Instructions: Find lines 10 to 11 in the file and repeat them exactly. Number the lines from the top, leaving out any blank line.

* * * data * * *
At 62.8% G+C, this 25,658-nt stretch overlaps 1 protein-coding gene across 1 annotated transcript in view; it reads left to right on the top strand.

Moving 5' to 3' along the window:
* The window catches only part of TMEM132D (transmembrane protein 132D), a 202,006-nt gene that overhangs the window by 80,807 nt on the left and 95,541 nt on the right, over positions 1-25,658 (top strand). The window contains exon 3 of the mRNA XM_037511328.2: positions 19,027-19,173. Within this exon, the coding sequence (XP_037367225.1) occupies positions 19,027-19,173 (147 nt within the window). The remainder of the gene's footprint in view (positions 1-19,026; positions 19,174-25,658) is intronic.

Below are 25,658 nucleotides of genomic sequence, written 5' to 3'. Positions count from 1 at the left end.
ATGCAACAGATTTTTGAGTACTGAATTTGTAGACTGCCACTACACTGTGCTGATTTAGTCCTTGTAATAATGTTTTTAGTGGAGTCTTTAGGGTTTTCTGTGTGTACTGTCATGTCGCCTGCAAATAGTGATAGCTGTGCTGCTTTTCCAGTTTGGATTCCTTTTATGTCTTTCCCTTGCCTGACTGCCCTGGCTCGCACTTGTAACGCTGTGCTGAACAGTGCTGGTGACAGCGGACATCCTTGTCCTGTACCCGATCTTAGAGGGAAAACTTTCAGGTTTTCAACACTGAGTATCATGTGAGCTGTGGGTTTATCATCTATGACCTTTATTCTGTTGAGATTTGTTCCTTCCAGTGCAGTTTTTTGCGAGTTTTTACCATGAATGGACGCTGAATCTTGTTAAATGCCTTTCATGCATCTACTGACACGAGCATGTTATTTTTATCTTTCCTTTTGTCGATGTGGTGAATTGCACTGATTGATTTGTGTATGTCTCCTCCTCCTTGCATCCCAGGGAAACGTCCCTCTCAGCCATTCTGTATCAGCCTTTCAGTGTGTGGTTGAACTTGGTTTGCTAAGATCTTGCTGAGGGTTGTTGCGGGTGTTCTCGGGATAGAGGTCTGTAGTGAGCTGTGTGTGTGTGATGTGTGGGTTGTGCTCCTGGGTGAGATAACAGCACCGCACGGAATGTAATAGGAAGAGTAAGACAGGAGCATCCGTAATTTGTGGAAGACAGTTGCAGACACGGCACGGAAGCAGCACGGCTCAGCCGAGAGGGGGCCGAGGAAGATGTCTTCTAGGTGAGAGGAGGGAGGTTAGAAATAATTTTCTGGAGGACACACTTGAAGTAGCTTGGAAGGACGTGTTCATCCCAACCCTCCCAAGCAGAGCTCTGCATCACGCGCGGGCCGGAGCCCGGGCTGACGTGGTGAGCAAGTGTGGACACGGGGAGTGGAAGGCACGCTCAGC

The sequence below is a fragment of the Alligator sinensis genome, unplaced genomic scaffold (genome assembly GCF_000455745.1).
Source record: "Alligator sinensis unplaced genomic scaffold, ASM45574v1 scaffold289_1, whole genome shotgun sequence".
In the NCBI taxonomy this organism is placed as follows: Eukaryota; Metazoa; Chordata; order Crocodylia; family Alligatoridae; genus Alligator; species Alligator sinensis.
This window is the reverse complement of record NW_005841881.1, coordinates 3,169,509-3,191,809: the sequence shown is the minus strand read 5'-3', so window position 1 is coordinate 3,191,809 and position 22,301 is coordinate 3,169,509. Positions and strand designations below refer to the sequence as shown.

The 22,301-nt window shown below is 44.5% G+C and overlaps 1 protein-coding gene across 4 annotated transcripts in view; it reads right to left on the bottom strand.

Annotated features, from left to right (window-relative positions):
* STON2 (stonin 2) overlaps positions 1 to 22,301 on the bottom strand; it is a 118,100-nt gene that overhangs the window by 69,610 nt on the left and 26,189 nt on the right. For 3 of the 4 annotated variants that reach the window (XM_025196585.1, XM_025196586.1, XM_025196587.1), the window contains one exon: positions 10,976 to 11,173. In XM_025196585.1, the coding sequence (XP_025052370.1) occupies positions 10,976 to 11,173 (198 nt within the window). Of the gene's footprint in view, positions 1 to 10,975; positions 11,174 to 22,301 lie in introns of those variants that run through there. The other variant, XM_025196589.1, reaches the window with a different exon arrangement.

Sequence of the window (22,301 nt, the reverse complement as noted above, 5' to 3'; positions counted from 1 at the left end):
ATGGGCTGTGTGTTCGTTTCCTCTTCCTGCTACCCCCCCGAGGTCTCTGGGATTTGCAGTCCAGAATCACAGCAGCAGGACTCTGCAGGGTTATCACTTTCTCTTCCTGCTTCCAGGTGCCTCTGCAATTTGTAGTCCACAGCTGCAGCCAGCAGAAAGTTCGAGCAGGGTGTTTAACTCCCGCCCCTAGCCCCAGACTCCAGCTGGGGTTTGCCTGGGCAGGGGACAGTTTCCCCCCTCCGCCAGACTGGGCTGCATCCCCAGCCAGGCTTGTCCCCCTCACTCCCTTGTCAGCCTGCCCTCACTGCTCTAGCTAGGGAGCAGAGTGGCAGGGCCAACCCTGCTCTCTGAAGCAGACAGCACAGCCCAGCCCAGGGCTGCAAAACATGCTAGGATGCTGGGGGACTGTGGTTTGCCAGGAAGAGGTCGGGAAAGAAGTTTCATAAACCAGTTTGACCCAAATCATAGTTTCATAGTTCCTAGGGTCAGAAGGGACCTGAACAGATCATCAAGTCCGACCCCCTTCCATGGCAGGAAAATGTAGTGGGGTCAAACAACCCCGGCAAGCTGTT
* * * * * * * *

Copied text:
The 22,301-nt window shown below is 44.5% G+C and overlaps 1 protein-coding gene across 4 annotated transcripts in view; it reads right to left on the bottom strand.

Annotated features, from left to right (window-relative positions):